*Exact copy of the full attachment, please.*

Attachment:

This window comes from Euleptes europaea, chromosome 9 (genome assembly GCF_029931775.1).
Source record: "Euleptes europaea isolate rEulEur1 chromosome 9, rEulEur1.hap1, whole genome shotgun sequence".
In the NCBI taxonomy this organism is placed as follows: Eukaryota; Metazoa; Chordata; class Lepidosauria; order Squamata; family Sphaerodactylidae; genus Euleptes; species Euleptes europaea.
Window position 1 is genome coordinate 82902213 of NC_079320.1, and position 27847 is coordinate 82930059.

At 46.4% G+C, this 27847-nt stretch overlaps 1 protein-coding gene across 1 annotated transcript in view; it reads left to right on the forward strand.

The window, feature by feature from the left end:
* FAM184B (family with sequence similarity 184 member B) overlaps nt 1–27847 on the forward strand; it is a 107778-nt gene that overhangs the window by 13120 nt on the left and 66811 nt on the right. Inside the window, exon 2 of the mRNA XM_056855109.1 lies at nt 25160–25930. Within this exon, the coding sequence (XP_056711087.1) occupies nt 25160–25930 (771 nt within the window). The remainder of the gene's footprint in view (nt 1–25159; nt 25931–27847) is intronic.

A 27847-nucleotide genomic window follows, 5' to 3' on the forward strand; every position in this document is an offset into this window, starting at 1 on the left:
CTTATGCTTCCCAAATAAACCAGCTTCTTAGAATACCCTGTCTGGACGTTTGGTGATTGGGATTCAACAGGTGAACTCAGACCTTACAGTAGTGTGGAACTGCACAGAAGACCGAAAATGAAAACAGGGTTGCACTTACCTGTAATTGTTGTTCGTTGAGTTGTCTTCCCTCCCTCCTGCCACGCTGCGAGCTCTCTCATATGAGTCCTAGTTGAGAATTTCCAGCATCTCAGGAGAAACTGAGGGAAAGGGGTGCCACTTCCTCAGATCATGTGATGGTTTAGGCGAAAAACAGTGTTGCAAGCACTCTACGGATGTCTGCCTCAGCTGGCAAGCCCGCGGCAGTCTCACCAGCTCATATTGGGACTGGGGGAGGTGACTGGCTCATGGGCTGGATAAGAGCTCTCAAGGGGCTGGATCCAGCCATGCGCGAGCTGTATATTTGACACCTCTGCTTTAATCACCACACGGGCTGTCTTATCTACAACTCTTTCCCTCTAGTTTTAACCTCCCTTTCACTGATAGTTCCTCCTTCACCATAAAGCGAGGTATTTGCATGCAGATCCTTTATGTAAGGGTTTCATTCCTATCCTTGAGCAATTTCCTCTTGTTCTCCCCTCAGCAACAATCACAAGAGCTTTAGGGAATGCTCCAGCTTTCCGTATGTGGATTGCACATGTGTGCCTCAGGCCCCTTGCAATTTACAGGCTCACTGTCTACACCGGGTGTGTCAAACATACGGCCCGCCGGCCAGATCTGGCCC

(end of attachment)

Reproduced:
This window comes from Euleptes europaea, chromosome 9 (genome assembly GCF_029931775.1).
Source record: "Euleptes europaea isolate rEulEur1 chromosome 9, rEulEur1.hap1, whole genome shotgun sequence".
In the NCBI taxonomy this organism is placed as follows: Eukaryota; Metazoa; Chordata; class Lepidosauria; order Squamata; family Sphaerodactylidae; genus Euleptes; species Euleptes europaea.
Window position 1 is genome coordinate 82902213 of NC_079320.1, and position 27847 is coordinate 82930059.

At 46.4% G+C, this 27847-nt stretch overlaps 1 protein-coding gene across 1 annotated transcript in view; it reads left to right on the forward strand.

The window, feature by feature from the left end:
* FAM184B (family with sequence similarity 184 member B) overlaps nt 1–27847 on the forward strand; it is a 107778-nt gene that overhangs the window by 13120 nt on the left and 66811 nt on the right. Inside the window, exon 2 of the mRNA XM_056855109.1 lies at nt 25160–25930. Within this exon, the coding sequence (XP_056711087.1) occupies nt 25160–25930 (771 nt within the window). The remainder of the gene's footprint in view (nt 1–25159; nt 25931–27847) is intronic.

A 27847-nucleotide genomic window follows, 5' to 3' on the forward strand; every position in this document is an offset into this window, starting at 1 on the left:
CTTATGCTTCCCAAATAAACCAGCTTCTTAGAATACCCTGTCTGGACGTTTGGTGATTGGGATTCAACAGGTGAACTCAGACCTTACAGTAGTGTGGAACTGCACAGAAGACCGAAAATGAAAACAGGGTTGCACTTACCTGTAATTGTTGTTCGTTGAGTTGTCTTCCCTCCCTCCTGCCACGCTGCGAGCTCTCTCATATGAGTCCTAGTTGAGAATTTCCAGCATCTCAGGAGAAACTGAGGGAAAGGGGTGCCACTTCCTCAGATCATGTGATGGTTTAGGCGAAAAACAGTGTTGCAAGCACTCTACGGATGTCTGCCTCAGCTGGCAAGCCCGCGGCAGTCTCACCAGCTCATATTGGGACTGGGGGAGGTGACTGGCTCATGGGCTGGATAAGAGCTCTCAAGGGGCTGGATCCAGCCATGCGCGAGCTGTATATTTGACACCTCTGCTTTAATCACCACACGGGCTGTCTTATCTACAACTCTTTCCCTCTAGTTTTAACCTCCCTTTCACTGATAGTTCCTCCTTCACCATAAAGCGAGGTATTTGCATGCAGATCCTTTATGTAAGGGTTTCATTCCTATCCTTGAGCAATTTCCTCTTGTTCTCCCCTCAGCAACAATCACAAGAGCTTTAGGGAATGCTCCAGCTTTCCGTATGTGGATTGCACATGTGTGCCTCAGGCCCCTTGCAATTTACAGGCTCACTGTCTACACCGGGTGTGTCAAACATACGGCCCGCCGGCCAGATCTGGCCC